Each and every motion sensed causes the device to measure how bright the light in kitchen is at the point. Since the photo resistor is supposed to measure average kitchen's brightness by being directed at white ceiling, won't the LED stripe emitted light interfere with the measurement? It appears not. The stripe is installed under cabinets and aims at (quite dark) work top. The sensor is placed on top of the same cabinets, so the ceiling above it (around 40cm's above cabinet's tops) remains in shade of the cabinets. It turns out i didn't even have to implement any measurement's compensation for the case when the light is already enabled and the driver is trying to decide whether or not to extend the "lights on" period.
Enter kitchen quickly
After first evening with the device installed I've noticed that it sometimes gets tricked. It turns out that when someone is quickly entering the kitchen, even though the light switch is just outside the kitchen, a person is already in (at least half step in) when the main light is being triggered on. In such cases, the driver captures movement in kitchen and triggers the LED stripe on before the main light gets switched on. Result? Both lights being enabled when all user really wants is the main light to be on. I've solved this one by adding additional light measurement just about 1 second after the initial start of fading LEDs on. The stripe isn't completely enabled at this point, and when described scenario happens, the driver dimms the LED down. Simple and working.
After all was already working I've noticed there's still some flash space unused. What could I add to it? Well even though the device is constantly supplied with 12VDC PSU maybe I could save some power. I've hooked up the ampere-meter and it turns out that the device drains about 7.5mA of current when idling. Switching it to different power saving modes gave me measurements of 6.3mA and 5.5mA in IDLE and POWER_DOWN states respectively. The only problem with the latter one is that the device can be only waken up from it with INT0 caused by low state on corresponding GPIO. I didn't think of power saving modes when I was originaly designing the device, so there is the low state on this pin all the time when the device is idling. All I can do now is to use the IDLE power saving mode. Hey, I am still saving more than 1mA all the time! The measured 6.3mA is matching the expected datasheet values for the circuit (about 5mA drained by LM1117 and about 1.5mA drained by the Attiny). It turns out that the circuit drains 0.1mA more when it's dark. This is caused by the voltage divider built on photoresistor. Well, who would have thought of it! ;-)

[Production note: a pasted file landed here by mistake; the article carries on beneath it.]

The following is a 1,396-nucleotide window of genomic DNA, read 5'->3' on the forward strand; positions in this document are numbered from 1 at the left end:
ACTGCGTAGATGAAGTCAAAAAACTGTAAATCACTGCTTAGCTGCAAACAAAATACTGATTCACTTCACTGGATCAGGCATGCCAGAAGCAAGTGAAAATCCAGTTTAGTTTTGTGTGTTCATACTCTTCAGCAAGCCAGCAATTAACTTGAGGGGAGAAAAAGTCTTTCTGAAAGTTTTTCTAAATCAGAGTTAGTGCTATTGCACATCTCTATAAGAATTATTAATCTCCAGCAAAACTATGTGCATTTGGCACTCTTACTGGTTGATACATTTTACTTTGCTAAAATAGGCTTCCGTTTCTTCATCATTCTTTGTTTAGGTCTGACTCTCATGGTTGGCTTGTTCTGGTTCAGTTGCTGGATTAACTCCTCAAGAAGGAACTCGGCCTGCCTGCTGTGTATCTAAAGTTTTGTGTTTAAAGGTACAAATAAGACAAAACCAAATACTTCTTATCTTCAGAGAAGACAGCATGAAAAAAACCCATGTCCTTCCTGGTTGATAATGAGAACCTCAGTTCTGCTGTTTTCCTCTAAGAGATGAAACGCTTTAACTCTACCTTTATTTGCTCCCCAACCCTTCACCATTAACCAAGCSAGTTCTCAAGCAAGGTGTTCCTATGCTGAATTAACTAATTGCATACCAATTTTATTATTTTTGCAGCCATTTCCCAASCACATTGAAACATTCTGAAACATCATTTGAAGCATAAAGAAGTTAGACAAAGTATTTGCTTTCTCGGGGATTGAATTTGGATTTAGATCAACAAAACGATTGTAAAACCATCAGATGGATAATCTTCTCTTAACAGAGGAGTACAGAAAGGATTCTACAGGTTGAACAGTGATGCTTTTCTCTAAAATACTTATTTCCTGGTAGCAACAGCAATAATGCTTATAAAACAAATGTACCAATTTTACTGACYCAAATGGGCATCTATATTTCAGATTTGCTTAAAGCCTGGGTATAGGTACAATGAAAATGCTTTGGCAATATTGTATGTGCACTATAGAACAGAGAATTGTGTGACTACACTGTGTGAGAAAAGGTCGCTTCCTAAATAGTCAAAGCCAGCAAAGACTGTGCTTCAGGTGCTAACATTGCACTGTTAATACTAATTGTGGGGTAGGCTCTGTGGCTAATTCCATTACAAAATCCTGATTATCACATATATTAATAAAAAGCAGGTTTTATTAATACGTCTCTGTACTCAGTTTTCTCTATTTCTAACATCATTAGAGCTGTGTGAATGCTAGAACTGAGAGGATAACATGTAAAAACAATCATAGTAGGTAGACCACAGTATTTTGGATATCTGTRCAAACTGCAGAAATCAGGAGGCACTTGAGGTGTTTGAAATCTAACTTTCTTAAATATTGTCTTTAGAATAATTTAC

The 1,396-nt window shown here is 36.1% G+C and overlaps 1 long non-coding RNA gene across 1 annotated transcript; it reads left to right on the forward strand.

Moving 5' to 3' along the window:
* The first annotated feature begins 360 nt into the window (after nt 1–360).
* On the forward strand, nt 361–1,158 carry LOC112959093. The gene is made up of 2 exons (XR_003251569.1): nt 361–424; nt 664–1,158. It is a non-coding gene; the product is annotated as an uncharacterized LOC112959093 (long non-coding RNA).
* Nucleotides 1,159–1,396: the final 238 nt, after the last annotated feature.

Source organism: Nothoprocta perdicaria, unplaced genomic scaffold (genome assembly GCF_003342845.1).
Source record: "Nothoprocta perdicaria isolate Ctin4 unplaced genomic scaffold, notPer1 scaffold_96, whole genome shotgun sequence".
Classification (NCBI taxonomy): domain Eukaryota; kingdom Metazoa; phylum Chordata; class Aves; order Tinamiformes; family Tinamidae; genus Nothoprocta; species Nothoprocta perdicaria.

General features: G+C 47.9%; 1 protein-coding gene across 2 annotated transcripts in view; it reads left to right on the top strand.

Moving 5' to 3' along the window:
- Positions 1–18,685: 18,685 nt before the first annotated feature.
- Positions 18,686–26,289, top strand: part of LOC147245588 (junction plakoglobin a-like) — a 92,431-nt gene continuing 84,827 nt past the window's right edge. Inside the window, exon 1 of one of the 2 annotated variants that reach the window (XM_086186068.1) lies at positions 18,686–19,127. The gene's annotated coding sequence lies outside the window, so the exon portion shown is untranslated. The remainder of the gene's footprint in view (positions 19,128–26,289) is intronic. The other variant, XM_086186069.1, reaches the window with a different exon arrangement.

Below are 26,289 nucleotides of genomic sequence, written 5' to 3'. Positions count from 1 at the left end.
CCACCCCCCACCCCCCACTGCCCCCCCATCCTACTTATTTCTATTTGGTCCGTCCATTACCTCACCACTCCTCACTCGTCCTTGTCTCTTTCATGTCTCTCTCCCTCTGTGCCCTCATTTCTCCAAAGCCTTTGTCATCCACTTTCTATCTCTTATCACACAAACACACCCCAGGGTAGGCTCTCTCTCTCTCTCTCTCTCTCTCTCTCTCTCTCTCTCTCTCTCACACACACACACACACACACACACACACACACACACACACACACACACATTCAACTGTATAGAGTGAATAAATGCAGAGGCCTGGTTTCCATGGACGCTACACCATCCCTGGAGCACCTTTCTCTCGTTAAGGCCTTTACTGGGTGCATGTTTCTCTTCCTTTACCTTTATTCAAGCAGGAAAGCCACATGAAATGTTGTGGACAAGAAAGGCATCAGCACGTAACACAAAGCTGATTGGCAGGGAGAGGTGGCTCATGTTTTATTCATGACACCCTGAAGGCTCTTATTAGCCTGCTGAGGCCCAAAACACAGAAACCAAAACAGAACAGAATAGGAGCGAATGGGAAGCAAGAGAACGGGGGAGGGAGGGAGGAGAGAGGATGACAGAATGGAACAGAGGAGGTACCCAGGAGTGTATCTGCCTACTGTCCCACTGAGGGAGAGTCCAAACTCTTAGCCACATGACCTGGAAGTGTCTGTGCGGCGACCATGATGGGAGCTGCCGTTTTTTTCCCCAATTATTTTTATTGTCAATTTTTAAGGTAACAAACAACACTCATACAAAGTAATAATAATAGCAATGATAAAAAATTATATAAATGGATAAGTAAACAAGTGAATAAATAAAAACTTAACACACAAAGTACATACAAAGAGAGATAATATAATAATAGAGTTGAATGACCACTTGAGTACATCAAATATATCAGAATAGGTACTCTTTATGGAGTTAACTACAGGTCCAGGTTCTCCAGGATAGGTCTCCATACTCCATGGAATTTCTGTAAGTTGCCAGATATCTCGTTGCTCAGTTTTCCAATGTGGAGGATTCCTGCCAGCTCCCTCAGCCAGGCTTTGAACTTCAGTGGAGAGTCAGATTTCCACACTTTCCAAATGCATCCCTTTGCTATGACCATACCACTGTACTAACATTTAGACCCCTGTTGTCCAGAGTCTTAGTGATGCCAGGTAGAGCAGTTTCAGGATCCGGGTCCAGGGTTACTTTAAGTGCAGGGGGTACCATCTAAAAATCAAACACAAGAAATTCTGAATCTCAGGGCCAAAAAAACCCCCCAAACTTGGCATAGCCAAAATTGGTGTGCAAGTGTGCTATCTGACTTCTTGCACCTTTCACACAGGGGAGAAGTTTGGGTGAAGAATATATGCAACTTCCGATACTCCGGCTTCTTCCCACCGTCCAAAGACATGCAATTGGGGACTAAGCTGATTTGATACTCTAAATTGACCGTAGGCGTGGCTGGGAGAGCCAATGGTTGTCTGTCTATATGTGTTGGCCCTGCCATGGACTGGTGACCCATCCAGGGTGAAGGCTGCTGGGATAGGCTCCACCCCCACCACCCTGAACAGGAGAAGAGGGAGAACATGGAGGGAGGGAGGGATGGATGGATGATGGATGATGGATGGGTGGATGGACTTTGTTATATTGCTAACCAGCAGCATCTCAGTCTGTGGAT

Is it all good?
Yeah it is all tip-top. Family is happy about it. I am happy about it as well. The device doesn't heat up at all, it drains little of power, the LED stripe looks good, too. There are only two things to consider if one would like to upgrade this driver: the power down power saving mode and the voltage divider's values (described in more details on the end of previous paragraph). And then there's the PIR sensor in general - it senses changes of IR light falling on it. So if a person doesn't move, it doesn't know anyone's in the kitchen. So if someone's just sitting there, thinking, the light will surely go off unless the thinker doesn't wave his hand every few whiles or so... But that's just how those things work. I guess. I am happy with whole stuff, see the gallery for more pics of it.